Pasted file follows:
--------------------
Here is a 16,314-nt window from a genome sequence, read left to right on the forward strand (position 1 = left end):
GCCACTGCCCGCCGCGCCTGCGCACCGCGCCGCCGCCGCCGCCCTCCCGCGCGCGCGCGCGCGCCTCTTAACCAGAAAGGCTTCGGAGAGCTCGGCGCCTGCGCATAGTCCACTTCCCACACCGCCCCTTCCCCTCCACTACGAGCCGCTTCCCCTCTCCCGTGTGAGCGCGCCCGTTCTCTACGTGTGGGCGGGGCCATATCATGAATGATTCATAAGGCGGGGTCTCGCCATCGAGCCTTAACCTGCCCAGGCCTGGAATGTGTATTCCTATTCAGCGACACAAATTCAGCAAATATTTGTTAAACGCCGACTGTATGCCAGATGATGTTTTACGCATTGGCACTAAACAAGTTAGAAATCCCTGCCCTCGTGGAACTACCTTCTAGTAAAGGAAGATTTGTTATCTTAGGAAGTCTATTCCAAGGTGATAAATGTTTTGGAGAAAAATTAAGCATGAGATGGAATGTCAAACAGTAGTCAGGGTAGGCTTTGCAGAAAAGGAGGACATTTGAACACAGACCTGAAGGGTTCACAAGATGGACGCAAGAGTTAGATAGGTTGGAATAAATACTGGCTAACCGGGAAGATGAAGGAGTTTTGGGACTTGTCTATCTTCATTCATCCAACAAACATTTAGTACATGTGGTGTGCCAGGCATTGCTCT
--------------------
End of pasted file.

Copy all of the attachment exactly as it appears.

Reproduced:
Here is a 16,314-nt window from a genome sequence, read left to right on the forward strand (position 1 = left end):
GCCACTGCCCGCCGCGCCTGCGCACCGCGCCGCCGCCGCCGCCCTCCCGCGCGCGCGCGCGCGCCTCTTAACCAGAAAGGCTTCGGAGAGCTCGGCGCCTGCGCATAGTCCACTTCCCACACCGCCCCTTCCCCTCCACTACGAGCCGCTTCCCCTCTCCCGTGTGAGCGCGCCCGTTCTCTACGTGTGGGCGGGGCCATATCATGAATGATTCATAAGGCGGGGTCTCGCCATCGAGCCTTAACCTGCCCAGGCCTGGAATGTGTATTCCTATTCAGCGACACAAATTCAGCAAATATTTGTTAAACGCCGACTGTATGCCAGATGATGTTTTACGCATTGGCACTAAACAAGTTAGAAATCCCTGCCCTCGTGGAACTACCTTCTAGTAAAGGAAGATTTGTTATCTTAGGAAGTCTATTCCAAGGTGATAAATGTTTTGGAGAAAAATTAAGCATGAGATGGAATGTCAAACAGTAGTCAGGGTAGGCTTTGCAGAAAAGGAGGACATTTGAACACAGACCTGAAGGGTTCACAAGATGGACGCAAGAGTTAGATAGGTTGGAATAAATACTGGCTAACCGGGAAGATGAAGGAGTTTTGGGACTTGTCTATCTTCATTCATCCAACAAACATTTAGTACATGTGGTGTGCCAGGCATTGCTCT